For Benjamin Sutton, writing in the L, "what's most remarkable about this documentary," currently at the IFC Center through Tuesday, "is how
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Daily Briefing. Synecdoche, Moscow

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The weekend's must-read is Michael Idov's report in GQ from the set of Ilya Khrzhanovsky's (4) latest project, Dau, which "has been in production since 2006 and won't wrap until 2012, if ever." I first came across it via a tweet from Vince Keenan: "It's Synecdoche, New York. Only it's real. And Russian." Very. Ostensibly a biopic based on the life of Nobel Prize-winning physicist Lev Landau, Dau has become "an entire city, built to scale" in eastern Ukraine and populated by 300 cast and crew members who literally live, day in and day out, inside a simulacrum of Moscow, circa 1952. It is also an Institute, of which Khrzhanovsky is the Head "or simply the Boss." There's a narrative arc to Idov's piece: "A day into my stay at the Institute, I begin to feel its pull." By the third day, "I have been reduced… to a sniveling Soviet stukach, a snitch." By the way,
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French Experimental Cinema 2010-2011

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Above: Zoulikha Bouabdellah's Al Attlal (Ruines), left, and Pierre Léon's À la barbe d'Ivan, right.

Nicole Brenez has curated two programs of new work from the French avant-garde for this year’s Rendezvous with French Cinema 2011 in New York; below she has offered her program notes in French. Program one (on Saturday) concentrates on filmmakers reappropriating images; program two (Sunday) is the new feature by Ange Leccia, Nuit bleue. Below, I’ve translated Brenez’s extended appreciation of Leccia and Nuit bleue; as usual, I’ve tried to stay faithful to the sound and rhythm of the original where possible. Beneath the translated extract you'll find the full article by Ms. Brenez in its original French. —David Phelps

***

…Although Ange Leccia has also practiced re-appropriating images (especially Jean Luc-Godard’s) in his installations and his films, Nuit bleuetakes up a different aesthetic vein, one rich with a long tradition of the French avant-garde.
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Dust

It was only a matter of time before documentarians started borrowing the "how one small item affects everything" model from the non-fiction bestseller list. Hartmut Bitomsky's Dust makes a pensive study of the title particulate, considering the way we wage a never-ending battle with the tiny specks that gather around us. Bitomsky interviews art-restorers who clean the dust off antique sculptures, dealing with the sick feeling that their efforts are altering the art ever so slightly. He talks to a Dust Bowl historian, and a housewife who's fanatical about cleaning. And he even lets the dust-lovers have their say, hearing out one woman who collects dust bunnies, because she's fascinated by the idea that dust creates its own mini-sculptures out of what we shed. ("The dust in our home is like an archive," she says with a twinkle.) Though Dust relies on the standard documentary mix of talking heads.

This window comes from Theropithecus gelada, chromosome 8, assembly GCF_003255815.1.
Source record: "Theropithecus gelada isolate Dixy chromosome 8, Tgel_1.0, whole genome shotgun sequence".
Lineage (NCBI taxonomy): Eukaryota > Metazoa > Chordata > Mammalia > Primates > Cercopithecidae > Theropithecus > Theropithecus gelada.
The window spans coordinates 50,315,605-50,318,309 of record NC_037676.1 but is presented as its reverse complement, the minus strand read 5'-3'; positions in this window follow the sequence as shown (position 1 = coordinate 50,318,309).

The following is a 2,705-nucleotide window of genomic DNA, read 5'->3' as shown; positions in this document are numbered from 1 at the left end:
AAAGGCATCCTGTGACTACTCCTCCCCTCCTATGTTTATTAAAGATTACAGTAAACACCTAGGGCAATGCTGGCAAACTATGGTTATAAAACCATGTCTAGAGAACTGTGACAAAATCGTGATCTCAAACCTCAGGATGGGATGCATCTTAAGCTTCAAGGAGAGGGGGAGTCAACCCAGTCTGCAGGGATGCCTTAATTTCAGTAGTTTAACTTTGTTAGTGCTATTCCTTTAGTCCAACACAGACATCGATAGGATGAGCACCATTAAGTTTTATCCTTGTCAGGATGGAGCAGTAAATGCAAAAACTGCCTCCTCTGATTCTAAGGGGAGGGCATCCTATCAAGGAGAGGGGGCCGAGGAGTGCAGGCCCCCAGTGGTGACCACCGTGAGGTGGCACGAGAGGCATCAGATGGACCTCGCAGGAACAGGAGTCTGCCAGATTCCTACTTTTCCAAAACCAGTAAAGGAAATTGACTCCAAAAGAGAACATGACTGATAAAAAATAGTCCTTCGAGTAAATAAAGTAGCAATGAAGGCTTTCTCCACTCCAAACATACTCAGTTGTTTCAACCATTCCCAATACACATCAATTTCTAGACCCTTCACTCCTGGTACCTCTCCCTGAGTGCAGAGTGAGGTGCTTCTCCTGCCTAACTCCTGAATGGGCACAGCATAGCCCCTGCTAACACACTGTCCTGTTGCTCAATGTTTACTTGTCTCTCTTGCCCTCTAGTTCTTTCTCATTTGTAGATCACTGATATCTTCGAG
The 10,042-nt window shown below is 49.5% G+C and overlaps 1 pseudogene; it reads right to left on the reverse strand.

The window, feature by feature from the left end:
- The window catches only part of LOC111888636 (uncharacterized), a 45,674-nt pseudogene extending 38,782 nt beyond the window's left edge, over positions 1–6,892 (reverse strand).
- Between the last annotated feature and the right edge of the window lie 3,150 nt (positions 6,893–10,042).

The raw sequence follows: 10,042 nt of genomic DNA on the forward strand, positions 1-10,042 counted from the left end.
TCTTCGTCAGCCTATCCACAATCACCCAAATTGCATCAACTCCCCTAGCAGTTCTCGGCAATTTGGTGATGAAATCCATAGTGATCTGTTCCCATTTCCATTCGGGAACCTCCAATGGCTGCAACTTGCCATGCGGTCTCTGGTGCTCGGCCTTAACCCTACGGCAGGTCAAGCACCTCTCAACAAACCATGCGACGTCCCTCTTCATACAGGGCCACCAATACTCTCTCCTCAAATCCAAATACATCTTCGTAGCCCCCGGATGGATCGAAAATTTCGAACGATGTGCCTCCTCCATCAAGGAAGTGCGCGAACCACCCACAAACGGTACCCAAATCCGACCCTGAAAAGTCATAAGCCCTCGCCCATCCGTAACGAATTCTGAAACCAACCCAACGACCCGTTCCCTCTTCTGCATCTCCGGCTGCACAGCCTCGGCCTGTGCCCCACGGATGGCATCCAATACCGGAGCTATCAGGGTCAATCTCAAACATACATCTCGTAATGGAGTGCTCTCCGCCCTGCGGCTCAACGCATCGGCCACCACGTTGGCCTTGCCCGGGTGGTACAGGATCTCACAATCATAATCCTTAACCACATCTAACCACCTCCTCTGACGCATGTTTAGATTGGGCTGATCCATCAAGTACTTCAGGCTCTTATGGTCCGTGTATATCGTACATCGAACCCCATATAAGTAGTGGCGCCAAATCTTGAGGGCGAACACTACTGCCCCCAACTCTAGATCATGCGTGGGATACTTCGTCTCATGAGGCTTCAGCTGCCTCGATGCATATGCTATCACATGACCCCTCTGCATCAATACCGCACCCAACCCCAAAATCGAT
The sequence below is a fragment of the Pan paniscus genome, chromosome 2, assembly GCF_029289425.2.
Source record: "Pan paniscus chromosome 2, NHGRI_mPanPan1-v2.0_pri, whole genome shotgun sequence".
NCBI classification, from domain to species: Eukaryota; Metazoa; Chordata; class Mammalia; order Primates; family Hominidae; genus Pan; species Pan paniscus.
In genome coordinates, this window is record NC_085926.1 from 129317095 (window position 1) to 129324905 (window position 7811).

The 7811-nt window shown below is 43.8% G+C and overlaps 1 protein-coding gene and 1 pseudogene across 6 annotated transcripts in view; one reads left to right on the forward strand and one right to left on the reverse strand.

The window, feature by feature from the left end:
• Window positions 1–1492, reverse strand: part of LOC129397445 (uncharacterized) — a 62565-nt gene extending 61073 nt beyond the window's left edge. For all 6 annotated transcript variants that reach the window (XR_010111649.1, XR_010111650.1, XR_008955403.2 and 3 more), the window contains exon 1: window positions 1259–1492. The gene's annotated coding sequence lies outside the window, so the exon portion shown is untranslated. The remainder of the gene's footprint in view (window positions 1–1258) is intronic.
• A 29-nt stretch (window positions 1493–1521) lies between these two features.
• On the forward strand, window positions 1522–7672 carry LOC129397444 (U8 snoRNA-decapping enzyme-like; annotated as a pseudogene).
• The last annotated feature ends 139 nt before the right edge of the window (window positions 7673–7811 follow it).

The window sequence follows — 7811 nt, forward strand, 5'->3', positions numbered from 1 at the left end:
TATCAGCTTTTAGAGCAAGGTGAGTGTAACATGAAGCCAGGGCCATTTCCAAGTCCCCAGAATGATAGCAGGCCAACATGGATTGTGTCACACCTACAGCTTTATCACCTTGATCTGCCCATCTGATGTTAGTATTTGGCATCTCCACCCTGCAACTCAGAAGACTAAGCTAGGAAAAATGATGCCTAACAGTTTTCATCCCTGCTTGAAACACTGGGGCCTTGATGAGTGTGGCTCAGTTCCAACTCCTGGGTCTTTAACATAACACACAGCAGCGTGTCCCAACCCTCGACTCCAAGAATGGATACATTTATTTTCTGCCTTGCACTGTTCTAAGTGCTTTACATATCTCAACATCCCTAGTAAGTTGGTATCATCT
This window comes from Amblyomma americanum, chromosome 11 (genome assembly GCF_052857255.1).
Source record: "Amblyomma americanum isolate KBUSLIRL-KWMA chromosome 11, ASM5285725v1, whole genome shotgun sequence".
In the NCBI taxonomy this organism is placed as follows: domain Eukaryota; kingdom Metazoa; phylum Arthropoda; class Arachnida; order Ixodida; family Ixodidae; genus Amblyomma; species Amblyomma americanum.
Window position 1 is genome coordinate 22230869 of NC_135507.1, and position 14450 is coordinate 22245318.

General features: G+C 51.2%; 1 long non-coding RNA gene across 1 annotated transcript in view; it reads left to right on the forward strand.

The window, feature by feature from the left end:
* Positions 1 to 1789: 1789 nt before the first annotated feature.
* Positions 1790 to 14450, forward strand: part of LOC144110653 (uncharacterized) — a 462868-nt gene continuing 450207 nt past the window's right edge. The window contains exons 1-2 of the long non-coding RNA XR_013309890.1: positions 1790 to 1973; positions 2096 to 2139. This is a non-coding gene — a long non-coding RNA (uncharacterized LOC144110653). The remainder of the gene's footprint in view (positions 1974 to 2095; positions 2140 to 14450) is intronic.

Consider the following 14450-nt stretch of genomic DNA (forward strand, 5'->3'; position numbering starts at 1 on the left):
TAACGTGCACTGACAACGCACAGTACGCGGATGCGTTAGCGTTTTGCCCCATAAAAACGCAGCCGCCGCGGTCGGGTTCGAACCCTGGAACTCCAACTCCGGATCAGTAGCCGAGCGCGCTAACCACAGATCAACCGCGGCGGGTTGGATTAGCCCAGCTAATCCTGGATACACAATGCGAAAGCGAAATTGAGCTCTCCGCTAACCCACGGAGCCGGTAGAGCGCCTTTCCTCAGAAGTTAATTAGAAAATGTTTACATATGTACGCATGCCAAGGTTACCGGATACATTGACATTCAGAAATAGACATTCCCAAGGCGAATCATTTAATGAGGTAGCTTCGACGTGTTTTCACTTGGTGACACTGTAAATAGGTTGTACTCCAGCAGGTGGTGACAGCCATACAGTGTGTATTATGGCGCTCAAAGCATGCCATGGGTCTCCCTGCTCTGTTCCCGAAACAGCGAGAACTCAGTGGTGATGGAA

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It Specks For Itself

I never knew dust could give me such pleasure. No, I don't snort the stuff; rather, I have had the plea sure of viewing the charming German documentary "Dust."

It seems that dust has gotten a bum rap. It isn't just something to be swept under the carpet. It is "a mixture of various particles which can have various forms, colors and sizes, and different physical and chemical characteristics."

Not only that, but when dust particles collide, they create planets. (Does that mean that Earth was once just a speck of dust?)

The doc is directed by 66-year-old Hartmut Bitomsky, a writer,
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Starring Dust

If you didn't think the dust collecting under your bed is important enough to warrant a whole documentary, well, you're just not German enough. Leave it to our meticulous European friends to produce "Dust," an exhaustive examination of various aspects of the tiny particles, from the layer of grime that settles on our furniture to the toxic cloud that escapes into the air when buildings are demolished. It opens Wednesday at the Film Forum.

Filmmaker Hartmut Bitomsky takes a philosophical bent on dust's meaning and provides an intense voiceover worthy of Werner Herzog. "Wherever we go, dust
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German academy taps Bitomsky for director's post

MUNICH -- Hartmut Bitomsky, currently a member of the faculty at the CalArts School of Film and Video, will become the new director of the German Film and Television Academy in Berlin. He succeeds Reinhard Hauff, who resigned from the post last spring. Bitomsky has made primarily documentary films, including B-52 (2000), and also is the co-publisher of German film criticism magazine Filmkritik.